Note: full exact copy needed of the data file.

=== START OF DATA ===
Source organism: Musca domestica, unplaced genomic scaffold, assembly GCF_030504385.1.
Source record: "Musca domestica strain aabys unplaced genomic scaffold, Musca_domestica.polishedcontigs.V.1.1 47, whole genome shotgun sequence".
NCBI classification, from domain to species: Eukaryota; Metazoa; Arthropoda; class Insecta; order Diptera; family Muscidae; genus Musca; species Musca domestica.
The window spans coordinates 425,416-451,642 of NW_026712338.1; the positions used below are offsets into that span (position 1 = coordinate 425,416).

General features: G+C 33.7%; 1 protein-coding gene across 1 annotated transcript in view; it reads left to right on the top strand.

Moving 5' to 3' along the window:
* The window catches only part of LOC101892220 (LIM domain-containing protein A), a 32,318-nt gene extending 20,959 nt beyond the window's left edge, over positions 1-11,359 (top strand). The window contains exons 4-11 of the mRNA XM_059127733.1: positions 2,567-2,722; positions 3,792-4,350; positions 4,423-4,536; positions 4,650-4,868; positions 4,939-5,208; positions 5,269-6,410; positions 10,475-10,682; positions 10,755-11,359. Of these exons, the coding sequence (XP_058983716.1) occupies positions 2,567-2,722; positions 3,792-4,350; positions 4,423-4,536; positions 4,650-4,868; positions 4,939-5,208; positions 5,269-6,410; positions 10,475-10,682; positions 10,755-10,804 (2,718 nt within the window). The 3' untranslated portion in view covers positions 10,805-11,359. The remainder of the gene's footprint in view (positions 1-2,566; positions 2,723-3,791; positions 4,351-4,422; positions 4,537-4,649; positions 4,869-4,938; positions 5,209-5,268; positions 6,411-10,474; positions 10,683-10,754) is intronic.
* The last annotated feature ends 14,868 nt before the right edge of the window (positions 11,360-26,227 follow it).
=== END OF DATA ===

Source organism: Musca domestica, unplaced genomic scaffold, assembly GCF_030504385.1.
Source record: "Musca domestica strain aabys unplaced genomic scaffold, Musca_domestica.polishedcontigs.V.1.1 47, whole genome shotgun sequence".
NCBI classification, from domain to species: Eukaryota; Metazoa; Arthropoda; class Insecta; order Diptera; family Muscidae; genus Musca; species Musca domestica.
The window spans coordinates 425,416-451,642 of NW_026712338.1; the positions used below are offsets into that span (position 1 = coordinate 425,416).

General features: G+C 33.7%; 1 protein-coding gene across 1 annotated transcript in view; it reads left to right on the top strand.

Moving 5' to 3' along the window:
* The window catches only part of LOC101892220 (LIM domain-containing protein A), a 32,318-nt gene extending 20,959 nt beyond the window's left edge, over positions 1-11,359 (top strand). The window contains exons 4-11 of the mRNA XM_059127733.1: positions 2,567-2,722; positions 3,792-4,350; positions 4,423-4,536; positions 4,650-4,868; positions 4,939-5,208; positions 5,269-6,410; positions 10,475-10,682; positions 10,755-11,359. Of these exons, the coding sequence (XP_058983716.1) occupies positions 2,567-2,722; positions 3,792-4,350; positions 4,423-4,536; positions 4,650-4,868; positions 4,939-5,208; positions 5,269-6,410; positions 10,475-10,682; positions 10,755-10,804 (2,718 nt within the window). The 3' untranslated portion in view covers positions 10,805-11,359. The remainder of the gene's footprint in view (positions 1-2,566; positions 2,723-3,791; positions 4,351-4,422; positions 4,537-4,649; positions 4,869-4,938; positions 5,209-5,268; positions 6,411-10,474; positions 10,683-10,754) is intronic.
* The last annotated feature ends 14,868 nt before the right edge of the window (positions 11,360-26,227 follow it).